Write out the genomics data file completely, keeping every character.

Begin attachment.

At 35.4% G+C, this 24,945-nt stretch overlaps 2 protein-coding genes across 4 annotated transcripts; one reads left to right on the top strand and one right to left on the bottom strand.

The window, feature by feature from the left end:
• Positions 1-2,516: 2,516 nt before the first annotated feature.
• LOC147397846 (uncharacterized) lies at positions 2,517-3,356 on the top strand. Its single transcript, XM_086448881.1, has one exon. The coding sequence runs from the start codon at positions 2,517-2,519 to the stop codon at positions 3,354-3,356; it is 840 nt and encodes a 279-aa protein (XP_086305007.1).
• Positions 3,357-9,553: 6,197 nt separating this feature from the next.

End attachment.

At 35.4% G+C, this 24,945-nt stretch overlaps 2 protein-coding genes across 4 annotated transcripts; one reads left to right on the top strand and one right to left on the bottom strand.

The window, feature by feature from the left end:
• Positions 1-2,516: 2,516 nt before the first annotated feature.
• LOC147397846 (uncharacterized) lies at positions 2,517-3,356 on the top strand. Its single transcript, XM_086448881.1, has one exon. The coding sequence runs from the start codon at positions 2,517-2,519 to the stop codon at positions 3,354-3,356; it is 840 nt and encodes a 279-aa protein (XP_086305007.1).
• Positions 3,357-9,553: 6,197 nt separating this feature from the next.